Should You Really Put Monstera’s Aerial Roots In Water?

Are you a proud owner of a beautiful Monstera that has reached its peak years and started growing aerial roots?

If it’s your first time seeing aerial roots in your plant, you might find yourself puzzled by it.

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Aerial roots close up

Many Monstera owners wonder if they should immerse these curious appendages in water.

Let’s explore this question in depth and provide some practical tips for managing your Monstera’s aerial roots.

Understanding the Monstera and Its Aerial Roots

Originating from the dense jungles of Central and South America, the Monstera is naturally a climber.

These hearty plants attach their robust aerial roots to trees, creeping upwards toward the sunlight. That’s why in the wild, they are considered to be invasive.

Aerials roots on coco pole

The aerial roots serve three main functions: providing physical support, absorbing water and nutrients, and detecting humidity.


In their native tropical jungle environment, Monstera plants are natural climbers.

They use their aerial roots to attach themselves to trees or other structures, providing stability as they grow upwards.

These roots can anchor the plant and allow it to reach towards the sunlight.

Nutrient and Water Absorption

Aerial roots can absorb moisture and nutrients directly from the air.

In the humid environment of a tropical jungle, this is an efficient way for the plant to supplement the nutrients it gets from the soil.

This is especially useful when the plant is growing high up on a tree, away from the nutrient-rich ground.

Humidity Detection

Aerial roots can also help the plant sense the surrounding humidity levels. If the air is too dry, the plant can respond by slowing its growth or adjusting its water usage.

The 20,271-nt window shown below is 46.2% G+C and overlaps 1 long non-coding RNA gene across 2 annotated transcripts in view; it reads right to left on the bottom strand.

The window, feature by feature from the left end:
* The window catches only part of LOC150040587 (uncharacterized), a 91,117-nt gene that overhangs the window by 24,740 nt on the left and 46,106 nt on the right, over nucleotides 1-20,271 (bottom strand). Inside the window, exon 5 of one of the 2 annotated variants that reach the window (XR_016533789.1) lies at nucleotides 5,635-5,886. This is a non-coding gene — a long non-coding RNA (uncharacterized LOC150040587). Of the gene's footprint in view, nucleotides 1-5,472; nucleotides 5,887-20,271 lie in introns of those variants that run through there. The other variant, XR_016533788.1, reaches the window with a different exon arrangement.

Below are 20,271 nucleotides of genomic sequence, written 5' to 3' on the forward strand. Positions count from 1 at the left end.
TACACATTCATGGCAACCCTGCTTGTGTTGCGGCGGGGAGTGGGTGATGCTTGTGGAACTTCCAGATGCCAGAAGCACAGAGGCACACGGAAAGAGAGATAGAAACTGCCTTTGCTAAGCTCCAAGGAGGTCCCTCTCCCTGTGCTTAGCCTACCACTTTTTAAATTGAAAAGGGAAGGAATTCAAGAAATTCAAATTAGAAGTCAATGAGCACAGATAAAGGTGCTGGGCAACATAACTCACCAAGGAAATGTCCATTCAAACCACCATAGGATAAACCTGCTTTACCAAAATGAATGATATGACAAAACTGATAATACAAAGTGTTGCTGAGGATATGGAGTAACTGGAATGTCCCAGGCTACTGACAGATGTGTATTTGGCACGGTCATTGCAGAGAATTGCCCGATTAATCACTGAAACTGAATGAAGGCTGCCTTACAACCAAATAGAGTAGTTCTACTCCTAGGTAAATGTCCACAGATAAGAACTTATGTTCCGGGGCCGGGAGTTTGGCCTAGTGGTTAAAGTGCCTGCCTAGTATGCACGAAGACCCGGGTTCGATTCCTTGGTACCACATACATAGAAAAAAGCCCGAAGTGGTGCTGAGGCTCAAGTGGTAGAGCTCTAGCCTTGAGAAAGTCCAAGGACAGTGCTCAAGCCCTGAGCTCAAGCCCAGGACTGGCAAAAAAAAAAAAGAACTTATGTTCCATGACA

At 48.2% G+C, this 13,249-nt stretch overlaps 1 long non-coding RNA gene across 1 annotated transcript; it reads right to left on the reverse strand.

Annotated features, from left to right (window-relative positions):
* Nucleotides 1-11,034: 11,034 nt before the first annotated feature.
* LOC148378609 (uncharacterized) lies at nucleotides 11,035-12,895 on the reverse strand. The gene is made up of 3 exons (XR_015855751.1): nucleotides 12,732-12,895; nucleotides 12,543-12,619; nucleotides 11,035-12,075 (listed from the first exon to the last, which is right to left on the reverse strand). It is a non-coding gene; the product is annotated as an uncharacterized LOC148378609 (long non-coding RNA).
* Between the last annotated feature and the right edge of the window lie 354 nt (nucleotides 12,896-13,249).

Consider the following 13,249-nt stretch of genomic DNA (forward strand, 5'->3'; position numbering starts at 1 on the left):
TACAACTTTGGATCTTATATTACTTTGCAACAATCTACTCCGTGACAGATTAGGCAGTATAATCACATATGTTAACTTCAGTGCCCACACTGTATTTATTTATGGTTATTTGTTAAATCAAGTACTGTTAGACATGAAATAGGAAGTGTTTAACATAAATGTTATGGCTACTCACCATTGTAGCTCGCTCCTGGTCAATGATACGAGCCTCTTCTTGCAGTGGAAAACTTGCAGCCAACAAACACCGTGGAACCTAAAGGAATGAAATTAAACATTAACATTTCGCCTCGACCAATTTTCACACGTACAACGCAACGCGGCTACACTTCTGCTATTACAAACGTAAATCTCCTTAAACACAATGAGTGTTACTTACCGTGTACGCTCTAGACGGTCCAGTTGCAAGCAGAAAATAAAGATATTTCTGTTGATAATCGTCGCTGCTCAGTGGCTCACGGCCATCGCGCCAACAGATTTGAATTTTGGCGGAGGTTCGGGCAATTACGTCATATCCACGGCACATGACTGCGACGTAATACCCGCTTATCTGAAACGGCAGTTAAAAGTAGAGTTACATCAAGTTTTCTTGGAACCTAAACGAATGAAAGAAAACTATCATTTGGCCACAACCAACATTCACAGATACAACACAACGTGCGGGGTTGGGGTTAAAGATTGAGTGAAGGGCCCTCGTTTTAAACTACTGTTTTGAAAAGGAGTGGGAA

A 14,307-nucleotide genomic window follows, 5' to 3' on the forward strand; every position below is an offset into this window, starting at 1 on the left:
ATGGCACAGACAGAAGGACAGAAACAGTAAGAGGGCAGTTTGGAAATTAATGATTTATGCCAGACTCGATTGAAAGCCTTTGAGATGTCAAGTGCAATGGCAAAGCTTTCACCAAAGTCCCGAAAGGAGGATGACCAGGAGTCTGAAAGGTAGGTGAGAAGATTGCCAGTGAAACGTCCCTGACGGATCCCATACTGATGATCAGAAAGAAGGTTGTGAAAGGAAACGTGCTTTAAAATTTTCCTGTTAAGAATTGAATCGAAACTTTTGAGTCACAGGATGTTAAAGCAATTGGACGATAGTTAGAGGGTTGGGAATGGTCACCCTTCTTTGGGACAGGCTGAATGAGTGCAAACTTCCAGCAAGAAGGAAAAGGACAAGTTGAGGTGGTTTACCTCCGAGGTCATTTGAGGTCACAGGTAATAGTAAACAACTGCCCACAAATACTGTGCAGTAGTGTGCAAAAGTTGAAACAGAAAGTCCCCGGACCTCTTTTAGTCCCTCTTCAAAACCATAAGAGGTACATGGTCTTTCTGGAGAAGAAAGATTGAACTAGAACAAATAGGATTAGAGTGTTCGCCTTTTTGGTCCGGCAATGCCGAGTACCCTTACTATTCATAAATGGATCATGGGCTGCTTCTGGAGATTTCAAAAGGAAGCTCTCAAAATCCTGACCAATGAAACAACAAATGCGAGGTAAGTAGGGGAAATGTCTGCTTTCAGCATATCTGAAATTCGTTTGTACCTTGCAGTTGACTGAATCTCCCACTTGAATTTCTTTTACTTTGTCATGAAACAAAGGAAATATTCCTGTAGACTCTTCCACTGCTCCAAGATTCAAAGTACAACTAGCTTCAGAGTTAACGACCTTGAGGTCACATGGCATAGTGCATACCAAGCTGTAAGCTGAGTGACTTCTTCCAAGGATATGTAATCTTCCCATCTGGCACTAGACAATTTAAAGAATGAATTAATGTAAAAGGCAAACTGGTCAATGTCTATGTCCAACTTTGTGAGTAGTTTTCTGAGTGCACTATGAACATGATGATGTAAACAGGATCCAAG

Remember, while these roots have evolved to perform these functions in the wild, indoor conditions can be quite different.

To Water or Not To Water?

Should you submerge these aerial roots in water? Contrary to some beliefs, the answer is NO.

Monstera cuttings with fenestrations in a glass jar of water

These roots are adapted to absorb moisture from the air, not from standing water. Continual exposure to water can lead to root rot, a condition that can severely damage or even kill your plant.

Will Monstera Roots Rot in Water?

Yes, Monstera roots can rot if they are continuously exposed to water.

While Monstera plants require regular watering to keep the soil moist, their aerial roots are not designed to be submerged in water for extended periods.

When aerial roots are constantly wet, they become vulnerable to root rot.

Root rot occurs when the roots are deprived of oxygen due to excessive moisture, leading to the growth of harmful fungi and bacteria. The roots become mushy, discolored, and may emit a foul odor.

If left untreated, root rot can spread to the rest of the plant, causing significant damage and potentially killing the Monstera.

Learn more about root rot in Monsteras here: This Hidden Threat Can Ruin Your Monstera: Tackling Root Rot, Your Plant’s Worst Foe

Do Monstera Aerial Roots Need to Be in Soil?

Monstera aerial roots do not necessarily need to be in soil.